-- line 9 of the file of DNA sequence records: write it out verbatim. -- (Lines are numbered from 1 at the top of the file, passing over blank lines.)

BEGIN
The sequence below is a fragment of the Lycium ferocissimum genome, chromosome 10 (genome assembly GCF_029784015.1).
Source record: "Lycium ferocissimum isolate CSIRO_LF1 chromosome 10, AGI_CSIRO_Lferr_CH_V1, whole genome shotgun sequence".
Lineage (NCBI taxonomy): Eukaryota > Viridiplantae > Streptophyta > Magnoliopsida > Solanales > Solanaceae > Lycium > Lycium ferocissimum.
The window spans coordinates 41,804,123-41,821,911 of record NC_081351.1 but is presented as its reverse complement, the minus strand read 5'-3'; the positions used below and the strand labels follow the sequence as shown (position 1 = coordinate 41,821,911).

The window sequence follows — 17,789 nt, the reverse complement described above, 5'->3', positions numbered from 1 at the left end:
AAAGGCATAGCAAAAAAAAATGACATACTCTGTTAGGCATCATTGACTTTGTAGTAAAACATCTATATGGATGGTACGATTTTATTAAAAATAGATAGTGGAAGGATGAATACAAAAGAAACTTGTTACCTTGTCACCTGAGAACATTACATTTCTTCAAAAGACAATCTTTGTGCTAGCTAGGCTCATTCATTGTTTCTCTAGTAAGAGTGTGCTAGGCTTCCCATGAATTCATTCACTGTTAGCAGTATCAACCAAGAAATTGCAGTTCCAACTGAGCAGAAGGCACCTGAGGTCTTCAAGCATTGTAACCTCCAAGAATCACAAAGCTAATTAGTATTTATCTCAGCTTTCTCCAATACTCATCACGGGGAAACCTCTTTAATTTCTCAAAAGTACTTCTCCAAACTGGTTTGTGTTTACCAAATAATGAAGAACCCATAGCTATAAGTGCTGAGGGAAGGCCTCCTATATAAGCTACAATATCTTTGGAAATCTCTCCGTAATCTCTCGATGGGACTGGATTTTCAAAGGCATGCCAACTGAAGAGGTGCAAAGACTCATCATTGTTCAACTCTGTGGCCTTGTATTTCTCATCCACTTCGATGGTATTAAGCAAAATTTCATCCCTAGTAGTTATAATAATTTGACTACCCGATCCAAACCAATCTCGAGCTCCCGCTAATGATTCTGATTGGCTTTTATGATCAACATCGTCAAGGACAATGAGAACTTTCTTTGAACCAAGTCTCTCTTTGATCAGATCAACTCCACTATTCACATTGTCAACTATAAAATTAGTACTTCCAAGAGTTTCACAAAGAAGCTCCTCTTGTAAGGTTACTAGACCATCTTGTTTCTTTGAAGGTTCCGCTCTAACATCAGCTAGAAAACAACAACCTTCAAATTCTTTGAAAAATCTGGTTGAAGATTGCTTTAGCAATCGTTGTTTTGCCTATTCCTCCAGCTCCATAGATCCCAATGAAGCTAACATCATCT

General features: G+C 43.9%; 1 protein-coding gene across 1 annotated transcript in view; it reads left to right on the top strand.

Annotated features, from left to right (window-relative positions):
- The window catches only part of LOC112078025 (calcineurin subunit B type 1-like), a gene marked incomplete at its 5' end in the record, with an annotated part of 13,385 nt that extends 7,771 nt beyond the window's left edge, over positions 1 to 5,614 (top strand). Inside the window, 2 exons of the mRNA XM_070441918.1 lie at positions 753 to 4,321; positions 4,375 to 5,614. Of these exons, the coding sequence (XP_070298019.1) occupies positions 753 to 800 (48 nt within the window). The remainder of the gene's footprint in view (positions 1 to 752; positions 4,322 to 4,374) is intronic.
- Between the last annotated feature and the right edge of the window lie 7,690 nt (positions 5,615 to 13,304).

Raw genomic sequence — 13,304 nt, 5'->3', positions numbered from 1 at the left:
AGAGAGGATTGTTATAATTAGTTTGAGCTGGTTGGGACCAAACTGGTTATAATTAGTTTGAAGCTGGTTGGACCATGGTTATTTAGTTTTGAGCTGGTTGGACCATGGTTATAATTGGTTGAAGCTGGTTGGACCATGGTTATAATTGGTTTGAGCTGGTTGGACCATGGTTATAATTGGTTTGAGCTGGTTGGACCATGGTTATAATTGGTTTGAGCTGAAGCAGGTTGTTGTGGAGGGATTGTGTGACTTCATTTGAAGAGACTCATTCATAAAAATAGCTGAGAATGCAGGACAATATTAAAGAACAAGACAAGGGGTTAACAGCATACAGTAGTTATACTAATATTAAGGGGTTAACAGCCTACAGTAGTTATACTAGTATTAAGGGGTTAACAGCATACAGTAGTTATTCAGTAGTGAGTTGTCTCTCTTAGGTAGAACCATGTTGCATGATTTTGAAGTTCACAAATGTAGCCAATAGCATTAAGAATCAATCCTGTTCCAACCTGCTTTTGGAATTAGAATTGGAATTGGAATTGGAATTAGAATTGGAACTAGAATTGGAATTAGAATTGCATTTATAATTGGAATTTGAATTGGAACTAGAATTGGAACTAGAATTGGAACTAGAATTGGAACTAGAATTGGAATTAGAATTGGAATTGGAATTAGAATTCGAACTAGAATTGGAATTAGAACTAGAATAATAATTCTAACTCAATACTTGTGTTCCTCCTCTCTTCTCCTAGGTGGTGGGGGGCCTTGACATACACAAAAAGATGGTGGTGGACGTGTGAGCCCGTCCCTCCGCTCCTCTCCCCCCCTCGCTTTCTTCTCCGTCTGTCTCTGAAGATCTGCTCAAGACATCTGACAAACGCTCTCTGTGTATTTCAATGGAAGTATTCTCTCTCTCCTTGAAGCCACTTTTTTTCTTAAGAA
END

- The window catches only part of LOC112078025 (calcineurin subunit B type 1-like), a gene marked incomplete at its 5' end in the record, with an annotated part of 13,385 nt that extends 7,771 nt beyond the window's left edge, over positions 1 to 5,614 (top strand). Inside the window, 2 exons of the mRNA XM_070441918.1 lie at positions 753 to 4,321; positions 4,375 to 5,614. Of these exons, the coding sequence (XP_070298019.1) occupies positions 753 to 800 (48 nt within the window). The remainder of the gene's footprint in view (positions 1 to 752; positions 4,322 to 4,374) is intronic.